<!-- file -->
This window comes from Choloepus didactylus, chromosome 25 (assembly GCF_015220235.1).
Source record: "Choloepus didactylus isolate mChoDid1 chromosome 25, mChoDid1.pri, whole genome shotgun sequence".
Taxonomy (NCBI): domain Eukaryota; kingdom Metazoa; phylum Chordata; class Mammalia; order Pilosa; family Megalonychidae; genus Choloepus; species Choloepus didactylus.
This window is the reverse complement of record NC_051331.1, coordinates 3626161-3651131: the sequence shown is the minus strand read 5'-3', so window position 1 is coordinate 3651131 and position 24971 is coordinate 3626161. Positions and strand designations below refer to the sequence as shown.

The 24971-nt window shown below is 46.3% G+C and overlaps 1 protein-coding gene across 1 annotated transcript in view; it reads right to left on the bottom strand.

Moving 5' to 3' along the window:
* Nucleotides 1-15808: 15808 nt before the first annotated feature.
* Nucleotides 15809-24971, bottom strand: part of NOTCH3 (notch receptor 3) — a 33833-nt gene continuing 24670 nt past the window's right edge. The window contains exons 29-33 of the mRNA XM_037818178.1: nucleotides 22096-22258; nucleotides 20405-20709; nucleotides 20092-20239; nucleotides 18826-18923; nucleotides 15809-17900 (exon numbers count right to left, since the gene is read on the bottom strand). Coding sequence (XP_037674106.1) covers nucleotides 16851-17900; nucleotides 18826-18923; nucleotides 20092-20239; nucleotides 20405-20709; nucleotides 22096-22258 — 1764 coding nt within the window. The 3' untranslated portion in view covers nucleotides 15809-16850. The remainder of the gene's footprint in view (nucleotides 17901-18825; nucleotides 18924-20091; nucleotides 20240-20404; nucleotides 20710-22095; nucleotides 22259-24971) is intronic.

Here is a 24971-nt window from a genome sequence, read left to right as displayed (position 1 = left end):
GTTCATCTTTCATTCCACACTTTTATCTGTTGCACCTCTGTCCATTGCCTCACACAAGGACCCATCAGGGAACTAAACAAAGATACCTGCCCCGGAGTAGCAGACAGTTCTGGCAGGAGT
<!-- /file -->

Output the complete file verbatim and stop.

This window comes from Choloepus didactylus, chromosome 25 (assembly GCF_015220235.1).
Source record: "Choloepus didactylus isolate mChoDid1 chromosome 25, mChoDid1.pri, whole genome shotgun sequence".
Taxonomy (NCBI): domain Eukaryota; kingdom Metazoa; phylum Chordata; class Mammalia; order Pilosa; family Megalonychidae; genus Choloepus; species Choloepus didactylus.
This window is the reverse complement of record NC_051331.1, coordinates 3626161-3651131: the sequence shown is the minus strand read 5'-3', so window position 1 is coordinate 3651131 and position 24971 is coordinate 3626161. Positions and strand designations below refer to the sequence as shown.

The 24971-nt window shown below is 46.3% G+C and overlaps 1 protein-coding gene across 1 annotated transcript in view; it reads right to left on the bottom strand.

Moving 5' to 3' along the window:
* Nucleotides 1-15808: 15808 nt before the first annotated feature.
* Nucleotides 15809-24971, bottom strand: part of NOTCH3 (notch receptor 3) — a 33833-nt gene continuing 24670 nt past the window's right edge. The window contains exons 29-33 of the mRNA XM_037818178.1: nucleotides 22096-22258; nucleotides 20405-20709; nucleotides 20092-20239; nucleotides 18826-18923; nucleotides 15809-17900 (exon numbers count right to left, since the gene is read on the bottom strand). Coding sequence (XP_037674106.1) covers nucleotides 16851-17900; nucleotides 18826-18923; nucleotides 20092-20239; nucleotides 20405-20709; nucleotides 22096-22258 — 1764 coding nt within the window. The 3' untranslated portion in view covers nucleotides 15809-16850. The remainder of the gene's footprint in view (nucleotides 17901-18825; nucleotides 18924-20091; nucleotides 20240-20404; nucleotides 20710-22095; nucleotides 22259-24971) is intronic.

Here is a 24971-nt window from a genome sequence, read left to right as displayed (position 1 = left end):
GTTCATCTTTCATTCCACACTTTTATCTGTTGCACCTCTGTCCATTGCCTCACACAAGGACCCATCAGGGAACTAAACAAAGATACCTGCCCCGGAGTAGCAGACAGTTCTGGCAGGAGT